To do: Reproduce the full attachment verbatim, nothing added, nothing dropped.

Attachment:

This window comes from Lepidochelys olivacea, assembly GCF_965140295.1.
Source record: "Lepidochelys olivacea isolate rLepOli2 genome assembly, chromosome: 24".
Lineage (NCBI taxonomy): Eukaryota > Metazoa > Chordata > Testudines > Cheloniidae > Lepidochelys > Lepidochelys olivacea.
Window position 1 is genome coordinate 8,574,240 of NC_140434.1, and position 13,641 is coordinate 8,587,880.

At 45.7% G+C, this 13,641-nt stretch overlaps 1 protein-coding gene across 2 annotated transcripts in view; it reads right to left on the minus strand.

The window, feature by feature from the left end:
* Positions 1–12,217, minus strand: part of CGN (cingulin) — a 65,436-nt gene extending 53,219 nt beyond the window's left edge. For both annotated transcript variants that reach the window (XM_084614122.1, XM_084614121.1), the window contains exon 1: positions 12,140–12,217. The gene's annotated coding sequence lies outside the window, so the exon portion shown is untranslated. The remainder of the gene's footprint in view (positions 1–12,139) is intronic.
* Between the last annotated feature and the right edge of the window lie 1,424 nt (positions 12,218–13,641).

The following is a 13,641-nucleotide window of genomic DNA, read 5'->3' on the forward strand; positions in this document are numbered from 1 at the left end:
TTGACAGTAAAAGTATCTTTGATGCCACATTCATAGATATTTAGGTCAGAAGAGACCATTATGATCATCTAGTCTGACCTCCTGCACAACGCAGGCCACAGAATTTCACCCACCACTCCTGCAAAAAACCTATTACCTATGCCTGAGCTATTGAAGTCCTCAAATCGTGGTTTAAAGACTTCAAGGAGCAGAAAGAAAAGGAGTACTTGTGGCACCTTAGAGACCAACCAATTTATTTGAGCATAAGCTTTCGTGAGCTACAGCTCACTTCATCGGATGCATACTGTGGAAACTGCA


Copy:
This window comes from Lepidochelys olivacea, assembly GCF_965140295.1.
Source record: "Lepidochelys olivacea isolate rLepOli2 genome assembly, chromosome: 24".
Lineage (NCBI taxonomy): Eukaryota > Metazoa > Chordata > Testudines > Cheloniidae > Lepidochelys > Lepidochelys olivacea.
Window position 1 is genome coordinate 8,574,240 of NC_140434.1, and position 13,641 is coordinate 8,587,880.

At 45.7% G+C, this 13,641-nt stretch overlaps 1 protein-coding gene across 2 annotated transcripts in view; it reads right to left on the minus strand.

The window, feature by feature from the left end:
* Positions 1–12,217, minus strand: part of CGN (cingulin) — a 65,436-nt gene extending 53,219 nt beyond the window's left edge. For both annotated transcript variants that reach the window (XM_084614122.1, XM_084614121.1), the window contains exon 1: positions 12,140–12,217. The gene's annotated coding sequence lies outside the window, so the exon portion shown is untranslated. The remainder of the gene's footprint in view (positions 1–12,139) is intronic.
* Between the last annotated feature and the right edge of the window lie 1,424 nt (positions 12,218–13,641).

The following is a 13,641-nucleotide window of genomic DNA, read 5'->3' on the forward strand; positions in this document are numbered from 1 at the left end:
TTGACAGTAAAAGTATCTTTGATGCCACATTCATAGATATTTAGGTCAGAAGAGACCATTATGATCATCTAGTCTGACCTCCTGCACAACGCAGGCCACAGAATTTCACCCACCACTCCTGCAAAAAACCTATTACCTATGCCTGAGCTATTGAAGTCCTCAAATCGTGGTTTAAAGACTTCAAGGAGCAGAAAGAAAAGGAGTACTTGTGGCACCTTAGAGACCAACCAATTTATTTGAGCATAAGCTTTCGTGAGCTACAGCTCACTTCATCGGATGCATACTGTGGAAACTGCA